Have a Question?
Ask the Graduate
College at our new
Doctoral Dissertation Announcement
Candidate: Jason W. Bodnar
Doctor of Philosophy
Department: Educational Leadership, Research, and Technology
Title: Bayesian Item Response Theory: Statistical Inference and Power Analysis
Dr. Brooks Applegate, Chair
Dr. Chris L. Coryn
Dr. Jessaca Spybrook
Dr. Jung-Chao Wang
Date: Monday, October 3, 2011 10:00 a.m. to noon.
3310 Sangren Hall
The regulatory pharmaceutical approval process is flawed in that industry clinical trials (ICTs) are always powered for efficacy and rarely powered for safety. The key safety parameter is the adverse event (AE). This practice may result in efficacious products with confounded safety. An ICT’s ability to be powered for detecting AE trends may improve patient safety. Therefore, this dissertation’s purpose was to determine if power analysis resulted in feasible sample sizes for substantiating AE hypotheses.
AEs were modeled with three Bayesian 2PL IRT models. The unidimensional latent trait, transfusion-related AE, was modeled as a patient predisposition for experiencing an AE. Parametric and nonparametric inference and power analysis approaches were derived for paired IRFs. Analysis was based on 1,000 bivariate binomial simulations of nine AE types for n=30 and 250 patients. 2-PL, 2-PL EX, and 2-PL MEX adhered to the multiple chain assumption. Parameter estimators were stationary after 25,000 and 15,000 Gibbs samplers (GS), respectively, for 2-PL and 2-PL EX, and serial autocorrelation was removed. Simulation results revealed that the 2-PL EX demonstrated reasonable model fit based on linear trapezoid and spline approximations of the exact area under paired IRFs. Bootstrap, jackknife, and partial batch approaches were used for parametric and non-parametric inference. Optimal results occurred for the nonparametric bootstrap approach on the spline approximation. Superiority was expectedly not achieved. Equivalence (delta=10%) was not statistically substantiated for n=30, but was for n=250. Coverage was achieved for all inference. The superiority IRT approach required 933 patients for 95% confidence and 80% power different from existing methods, which required a minimum of 174,451 patients. The equivalence IRT approach required 60 patients for delta=10%. Existing method required a minimum of 95 patients.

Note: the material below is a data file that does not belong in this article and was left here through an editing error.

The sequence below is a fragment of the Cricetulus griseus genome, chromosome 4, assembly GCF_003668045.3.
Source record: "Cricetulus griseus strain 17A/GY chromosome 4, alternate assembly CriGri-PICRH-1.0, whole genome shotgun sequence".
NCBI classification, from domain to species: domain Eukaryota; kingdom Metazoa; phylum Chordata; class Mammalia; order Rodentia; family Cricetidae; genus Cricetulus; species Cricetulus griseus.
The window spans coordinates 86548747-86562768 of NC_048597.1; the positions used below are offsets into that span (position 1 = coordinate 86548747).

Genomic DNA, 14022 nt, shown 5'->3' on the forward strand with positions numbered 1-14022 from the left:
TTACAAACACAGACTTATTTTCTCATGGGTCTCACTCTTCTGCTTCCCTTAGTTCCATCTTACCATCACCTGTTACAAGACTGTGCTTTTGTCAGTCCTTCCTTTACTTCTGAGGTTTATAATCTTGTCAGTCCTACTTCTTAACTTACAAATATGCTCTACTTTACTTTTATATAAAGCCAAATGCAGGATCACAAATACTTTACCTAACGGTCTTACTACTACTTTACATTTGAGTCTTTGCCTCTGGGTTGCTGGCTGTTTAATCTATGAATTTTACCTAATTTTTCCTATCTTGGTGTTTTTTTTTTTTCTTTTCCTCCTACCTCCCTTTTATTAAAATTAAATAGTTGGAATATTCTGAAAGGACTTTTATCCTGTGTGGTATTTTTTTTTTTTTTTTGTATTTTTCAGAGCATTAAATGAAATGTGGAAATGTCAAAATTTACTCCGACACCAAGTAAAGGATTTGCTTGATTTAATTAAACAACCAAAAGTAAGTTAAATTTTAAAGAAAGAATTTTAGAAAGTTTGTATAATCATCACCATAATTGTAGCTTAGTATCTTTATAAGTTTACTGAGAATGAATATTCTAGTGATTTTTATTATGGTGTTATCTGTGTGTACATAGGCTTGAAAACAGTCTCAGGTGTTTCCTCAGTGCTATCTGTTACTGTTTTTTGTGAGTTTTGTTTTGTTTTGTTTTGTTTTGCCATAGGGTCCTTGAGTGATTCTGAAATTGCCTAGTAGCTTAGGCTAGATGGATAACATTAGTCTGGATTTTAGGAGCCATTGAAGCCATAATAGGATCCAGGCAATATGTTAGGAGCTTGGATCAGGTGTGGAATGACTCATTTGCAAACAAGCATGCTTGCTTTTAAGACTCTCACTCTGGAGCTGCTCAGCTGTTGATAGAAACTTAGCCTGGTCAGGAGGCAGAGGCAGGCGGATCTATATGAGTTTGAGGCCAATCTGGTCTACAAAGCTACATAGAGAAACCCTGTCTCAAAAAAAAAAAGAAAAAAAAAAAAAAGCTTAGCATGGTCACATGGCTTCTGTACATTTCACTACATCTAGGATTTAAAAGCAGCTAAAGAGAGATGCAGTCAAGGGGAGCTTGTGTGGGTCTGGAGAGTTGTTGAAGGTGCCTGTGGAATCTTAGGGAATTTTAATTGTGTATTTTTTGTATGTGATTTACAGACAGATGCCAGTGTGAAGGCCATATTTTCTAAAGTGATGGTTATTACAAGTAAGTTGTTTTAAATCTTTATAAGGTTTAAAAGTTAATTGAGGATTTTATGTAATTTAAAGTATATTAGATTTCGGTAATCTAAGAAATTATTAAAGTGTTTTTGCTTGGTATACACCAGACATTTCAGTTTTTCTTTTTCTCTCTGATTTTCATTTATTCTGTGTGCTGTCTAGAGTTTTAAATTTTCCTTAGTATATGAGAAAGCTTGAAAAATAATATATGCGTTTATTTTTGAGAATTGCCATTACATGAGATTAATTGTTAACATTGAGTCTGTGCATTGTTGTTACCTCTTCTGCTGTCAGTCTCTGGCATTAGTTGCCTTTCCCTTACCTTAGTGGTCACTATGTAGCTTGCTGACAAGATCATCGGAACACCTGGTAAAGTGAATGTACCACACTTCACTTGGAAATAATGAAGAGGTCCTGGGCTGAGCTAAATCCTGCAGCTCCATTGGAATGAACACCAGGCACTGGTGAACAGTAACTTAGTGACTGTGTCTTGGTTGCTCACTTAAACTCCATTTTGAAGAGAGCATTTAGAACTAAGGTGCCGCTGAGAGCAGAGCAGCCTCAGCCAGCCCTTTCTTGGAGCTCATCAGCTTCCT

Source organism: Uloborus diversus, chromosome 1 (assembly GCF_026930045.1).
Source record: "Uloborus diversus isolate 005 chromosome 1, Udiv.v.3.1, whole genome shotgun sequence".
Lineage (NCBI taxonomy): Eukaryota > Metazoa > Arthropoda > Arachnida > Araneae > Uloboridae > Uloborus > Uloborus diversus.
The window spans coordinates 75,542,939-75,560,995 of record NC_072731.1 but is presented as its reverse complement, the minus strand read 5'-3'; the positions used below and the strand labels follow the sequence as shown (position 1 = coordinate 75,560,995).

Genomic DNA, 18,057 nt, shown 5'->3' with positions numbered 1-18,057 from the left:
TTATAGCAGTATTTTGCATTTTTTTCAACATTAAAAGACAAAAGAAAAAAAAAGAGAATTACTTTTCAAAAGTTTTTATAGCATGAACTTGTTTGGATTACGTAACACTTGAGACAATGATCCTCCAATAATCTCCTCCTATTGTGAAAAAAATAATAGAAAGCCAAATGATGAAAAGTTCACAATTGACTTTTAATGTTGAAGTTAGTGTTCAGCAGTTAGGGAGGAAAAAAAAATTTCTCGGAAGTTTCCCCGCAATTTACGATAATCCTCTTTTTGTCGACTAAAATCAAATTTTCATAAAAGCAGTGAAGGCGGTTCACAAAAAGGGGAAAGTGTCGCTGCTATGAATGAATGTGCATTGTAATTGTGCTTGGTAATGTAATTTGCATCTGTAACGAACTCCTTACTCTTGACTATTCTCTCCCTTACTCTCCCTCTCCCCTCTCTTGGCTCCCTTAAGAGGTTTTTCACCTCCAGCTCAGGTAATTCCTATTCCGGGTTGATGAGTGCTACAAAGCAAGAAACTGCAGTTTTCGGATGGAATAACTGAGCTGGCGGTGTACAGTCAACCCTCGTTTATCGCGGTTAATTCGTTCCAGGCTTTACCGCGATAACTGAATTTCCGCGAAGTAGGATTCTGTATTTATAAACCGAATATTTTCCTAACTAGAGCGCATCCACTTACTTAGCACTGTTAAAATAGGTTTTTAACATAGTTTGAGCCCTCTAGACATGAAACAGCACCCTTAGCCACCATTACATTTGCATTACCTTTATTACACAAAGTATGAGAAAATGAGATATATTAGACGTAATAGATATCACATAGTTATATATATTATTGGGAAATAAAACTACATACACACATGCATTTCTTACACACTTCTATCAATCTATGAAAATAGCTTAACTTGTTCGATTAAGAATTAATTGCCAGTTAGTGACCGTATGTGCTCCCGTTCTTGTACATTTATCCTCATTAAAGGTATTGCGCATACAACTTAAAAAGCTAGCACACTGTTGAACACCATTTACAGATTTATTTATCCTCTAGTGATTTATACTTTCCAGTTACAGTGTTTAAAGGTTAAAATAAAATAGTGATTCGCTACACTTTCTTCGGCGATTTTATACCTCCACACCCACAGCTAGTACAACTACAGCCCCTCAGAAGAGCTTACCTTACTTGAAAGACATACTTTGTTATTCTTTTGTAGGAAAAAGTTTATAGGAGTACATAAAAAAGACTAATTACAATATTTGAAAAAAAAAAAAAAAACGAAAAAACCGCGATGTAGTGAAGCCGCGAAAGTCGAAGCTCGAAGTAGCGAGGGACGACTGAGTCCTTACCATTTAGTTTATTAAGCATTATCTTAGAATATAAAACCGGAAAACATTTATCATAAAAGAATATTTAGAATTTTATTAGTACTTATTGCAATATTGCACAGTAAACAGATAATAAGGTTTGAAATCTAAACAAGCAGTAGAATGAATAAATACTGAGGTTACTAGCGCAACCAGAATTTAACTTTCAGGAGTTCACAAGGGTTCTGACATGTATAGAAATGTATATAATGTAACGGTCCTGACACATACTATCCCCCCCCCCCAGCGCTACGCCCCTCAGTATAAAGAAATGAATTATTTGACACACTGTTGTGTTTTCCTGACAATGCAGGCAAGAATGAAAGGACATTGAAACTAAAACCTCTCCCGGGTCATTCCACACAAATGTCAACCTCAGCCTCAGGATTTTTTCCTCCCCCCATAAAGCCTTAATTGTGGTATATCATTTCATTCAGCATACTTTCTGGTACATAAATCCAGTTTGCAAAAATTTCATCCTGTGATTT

Simulations resulted in comparable IRFs. Inference correctly characterized relationships between IRFs. IRT sample sizes were smaller than existing methods, and were expectedly larger for superiority. Powering a study to differentiate comparable groups typically requires enormous sample sizes. Equivalence was a viable solution to superiority. The next step is to have the IRT inference incorporated into the ICT safety investigation of all pharmaceutical products.